Central American migrants try to cross the Mexican border gate on the bridge between Guatemala and Mexico, in Tecun Uman, Guatemala, on Oct. 28. (Carlos Garcia Rawlins/Reuters)

“There are children here, don’t use gas!” screams a woman at the border between Honduras and Guatemala. A phalanx of police officers block the road, pushing with their bodies and shields to halt the migrants’ trek north. The scene is a stark reminder of what it takes to deter and detain people fleeing for their lives.

President Trump has threatened to cut off or substantially reduce economic aid to the governments of Honduras, Guatemala and El Salvador if they do not prevent their people from joining the migrant caravan making its way to the United States. This is a typical Trump threat, lacking in specifics and based on the erroneous idea that the United States has been duped by foreign nations that take advantage of the country’s goodwill and money. When it comes to U.S. foreign aid, however, few claims could be more distant from the truth.

Since at least World War II, the United States has leveraged foreign assistance to encourage or impose policies favorable to its interests worldwide. And minimizing migration has been one of these policies for decades. In 1977, the State Department explicitly labeled stemming “the tide of undocumented aliens entering the U.S. from Central America” as a regional policy goal.

But the United States has sabotaged itself. The migration crisis stems not from foreign nations duping the United States but rather from American economic development policies designed primarily to promote goals — including anti-communism, unregulated foreign markets and, later, drug control — that have exacerbated the poverty, despair and violence such policies were supposed to alleviate.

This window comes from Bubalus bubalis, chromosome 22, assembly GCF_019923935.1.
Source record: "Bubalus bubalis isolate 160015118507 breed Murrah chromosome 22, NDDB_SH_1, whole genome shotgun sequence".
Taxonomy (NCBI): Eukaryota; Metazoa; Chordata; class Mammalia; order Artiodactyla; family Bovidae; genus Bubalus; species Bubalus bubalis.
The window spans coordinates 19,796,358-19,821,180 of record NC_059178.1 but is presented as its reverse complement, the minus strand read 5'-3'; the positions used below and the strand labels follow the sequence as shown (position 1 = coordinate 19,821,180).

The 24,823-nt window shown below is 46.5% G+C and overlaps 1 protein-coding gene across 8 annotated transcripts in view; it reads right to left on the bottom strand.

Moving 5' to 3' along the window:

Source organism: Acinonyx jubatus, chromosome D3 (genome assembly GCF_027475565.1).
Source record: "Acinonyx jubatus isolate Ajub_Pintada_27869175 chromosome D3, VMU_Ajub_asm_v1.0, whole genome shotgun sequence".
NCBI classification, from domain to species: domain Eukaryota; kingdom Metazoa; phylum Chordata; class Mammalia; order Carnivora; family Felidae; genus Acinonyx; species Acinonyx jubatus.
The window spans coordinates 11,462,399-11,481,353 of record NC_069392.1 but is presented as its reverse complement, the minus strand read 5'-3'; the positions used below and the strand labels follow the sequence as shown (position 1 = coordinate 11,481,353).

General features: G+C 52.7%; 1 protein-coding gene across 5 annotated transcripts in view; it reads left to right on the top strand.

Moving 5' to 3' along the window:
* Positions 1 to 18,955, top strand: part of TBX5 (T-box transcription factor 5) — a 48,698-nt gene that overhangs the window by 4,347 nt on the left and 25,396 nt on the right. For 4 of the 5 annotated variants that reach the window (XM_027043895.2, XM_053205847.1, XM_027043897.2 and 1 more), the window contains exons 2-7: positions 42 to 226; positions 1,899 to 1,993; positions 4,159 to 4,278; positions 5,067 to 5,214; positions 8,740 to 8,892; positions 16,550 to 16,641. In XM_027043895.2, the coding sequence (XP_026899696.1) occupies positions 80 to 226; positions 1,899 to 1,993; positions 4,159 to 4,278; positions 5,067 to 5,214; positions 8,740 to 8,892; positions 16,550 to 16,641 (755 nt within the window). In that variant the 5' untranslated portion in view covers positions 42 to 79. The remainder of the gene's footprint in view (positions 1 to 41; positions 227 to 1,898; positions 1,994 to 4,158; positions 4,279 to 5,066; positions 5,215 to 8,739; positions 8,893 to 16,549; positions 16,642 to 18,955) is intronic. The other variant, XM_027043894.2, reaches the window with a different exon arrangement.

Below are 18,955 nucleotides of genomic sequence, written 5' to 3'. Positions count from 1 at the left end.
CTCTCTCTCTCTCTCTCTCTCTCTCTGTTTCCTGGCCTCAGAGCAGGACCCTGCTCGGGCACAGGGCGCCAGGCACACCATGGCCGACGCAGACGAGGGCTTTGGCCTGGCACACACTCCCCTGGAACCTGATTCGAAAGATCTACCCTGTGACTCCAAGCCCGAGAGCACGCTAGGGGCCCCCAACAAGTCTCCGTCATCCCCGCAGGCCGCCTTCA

In many ways, the administration’s fixation on stopping migration aims to fix a problem that the United States helped create. During the Cold War, the United States knit together a sprawling network of government agencies and private organizations to turn economic development across Latin America, Asia and Africa into a weapon against the Soviet Union. Economists, social scientists and politicians believed that poverty made people susceptible to communism, and they set out to build programs to halt the spread of this competing ideology by increasing economic growth.

Following the Cuban Revolution of 1959, President John F. Kennedy began the Alliance for Progress in Latin America to contain communism in the hemisphere. But prioritizing anti-communism actually led to development programs and strategies that intensified inequality, bred corruption and relied on physical force. Development advocates maintained the paternalistic belief that dictators could bring about political, social and economic transformation more quickly and effectively than democratic governments.

As a result, the United States channeled economic development programs through anti-communist authoritarians who conveniently also guaranteed labor and trade policies favorable to the United States. American diplomats and developmentalists glad-handed with dictators such as Gen. Anastasio Somoza in Nicaragua and Oswaldo López in Honduras.

But these brutal American allies channeled economic benefits into the hands of their friends and supporters, leaving the rest of their countrymen to fight over scraps. Politically connected landowners evicted small farmers from their plots and business executives squashed workers’ organizations, often with the assistance of U.S.-trained and supplied armies.

Growing inequality and political repression drove people from their homes and communities in search of safety or greater opportunity. Some fled because their political positions made them vulnerable to harassment, imprisonment or death. Countless others migrated because they were unable to make a living in an oligarchic system where land, jobs and other resources were forcefully concentrated in the hands of a privileged few.

By the mid-1970s, development’s proponents and critics from donor and recipient nations alike agreed that past practices had not improved the global standard of living.